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Ocul Immunol Inflamm. 2005 Feb;13(1):33-8.

Visual outcome of juvenile rheumatoid arthritis-associated uveitis in adults.

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McGill University, Department of Ophthalmology, Uveitis Service Montréal Canada.



Juvenile rheumatoid arthritis (JRA) is the systemic disease most frequently associated in childhood uveitis. The disease may cause several ocular complications, visual impairment, and blindness. Recent studies revealed a more favorable ocular prognosis. Our purpose was to analyze the long-term visual outcome of JRA-associated uveitis.


Ocular complications and visual outcome in adult patients with JRA-associated uveitis were evaluated. Among 18 patients included in the study, uveitis was bilateral in 12 (66.7%) and unilateral in six (33.3%), for a total of 30 eyes with ocular involvement.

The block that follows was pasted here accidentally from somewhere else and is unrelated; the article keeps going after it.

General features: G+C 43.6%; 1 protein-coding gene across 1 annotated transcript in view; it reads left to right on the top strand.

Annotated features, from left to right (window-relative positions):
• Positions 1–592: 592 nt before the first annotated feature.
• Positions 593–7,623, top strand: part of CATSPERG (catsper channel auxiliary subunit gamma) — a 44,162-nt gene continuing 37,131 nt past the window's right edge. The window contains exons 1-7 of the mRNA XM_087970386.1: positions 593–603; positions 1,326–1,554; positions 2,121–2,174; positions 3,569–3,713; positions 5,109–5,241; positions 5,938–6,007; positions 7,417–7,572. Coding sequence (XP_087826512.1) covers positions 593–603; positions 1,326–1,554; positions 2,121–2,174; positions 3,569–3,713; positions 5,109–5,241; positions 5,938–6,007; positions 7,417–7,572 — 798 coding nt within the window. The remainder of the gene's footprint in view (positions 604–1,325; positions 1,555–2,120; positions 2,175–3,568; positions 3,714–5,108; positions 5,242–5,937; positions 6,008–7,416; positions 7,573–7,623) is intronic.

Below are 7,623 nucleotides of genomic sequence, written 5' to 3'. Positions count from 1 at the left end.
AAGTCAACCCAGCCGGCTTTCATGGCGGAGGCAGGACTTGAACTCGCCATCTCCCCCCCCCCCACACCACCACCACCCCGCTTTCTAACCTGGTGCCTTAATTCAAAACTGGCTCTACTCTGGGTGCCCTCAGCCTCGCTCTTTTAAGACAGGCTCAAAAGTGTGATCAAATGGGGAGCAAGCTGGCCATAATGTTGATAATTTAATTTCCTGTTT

The mean durations of JRA and its associated uveitis were 24.9 and 20.5 years, respectively. All eyes (100%) had at least one ocular complication. The most frequently observed ocular complications were cataract (83.3%), band keratopathy (60%), posterior synechia (46.7%), glaucoma (33.3%), hypotony (16.7%), and macular pathology (13.3%). Final visual acuity was impaired in 40% of the eyes, poor in 20%, and totally lost in 10%. Therefore, 70% of the eyes were either visually handicapped or totally blind. Most eyes underwent at least one surgical procedure. Inflammation was active at last examination in 63.3% of eyes. All patients were still treated topically and with systemic NSAID. Sixty-one percent of the patients were using an immunosuppressive agent.


JRA-associated uveitis still has a severe course and blinding potential. Patients suffer from uveitis and its complications even during the adulthood period. However, because our series represents a more severe subset of the disease, the outcome may be poorer than that of some other outcome studies.

[Indexed for MEDLINE]

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